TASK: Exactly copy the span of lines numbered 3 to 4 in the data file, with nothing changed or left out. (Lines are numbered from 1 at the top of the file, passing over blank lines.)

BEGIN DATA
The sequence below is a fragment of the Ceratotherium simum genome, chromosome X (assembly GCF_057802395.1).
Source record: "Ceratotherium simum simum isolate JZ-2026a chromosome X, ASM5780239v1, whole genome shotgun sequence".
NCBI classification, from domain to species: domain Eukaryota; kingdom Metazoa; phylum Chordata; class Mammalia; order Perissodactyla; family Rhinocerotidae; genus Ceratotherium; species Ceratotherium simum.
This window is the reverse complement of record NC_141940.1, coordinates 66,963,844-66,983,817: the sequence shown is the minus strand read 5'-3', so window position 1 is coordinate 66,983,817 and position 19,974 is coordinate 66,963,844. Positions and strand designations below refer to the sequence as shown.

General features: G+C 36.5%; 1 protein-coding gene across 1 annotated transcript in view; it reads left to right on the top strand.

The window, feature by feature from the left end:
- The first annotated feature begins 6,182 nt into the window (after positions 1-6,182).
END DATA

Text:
NCBI classification, from domain to species: domain Eukaryota; kingdom Metazoa; phylum Chordata; class Mammalia; order Perissodactyla; family Rhinocerotidae; genus Ceratotherium; species Ceratotherium simum.
This window is the reverse complement of record NC_141940.1, coordinates 66,963,844-66,983,817: the sequence shown is the minus strand read 5'-3', so window position 1 is coordinate 66,983,817 and position 19,974 is coordinate 66,963,844. Positions and strand designations below refer to the sequence as shown.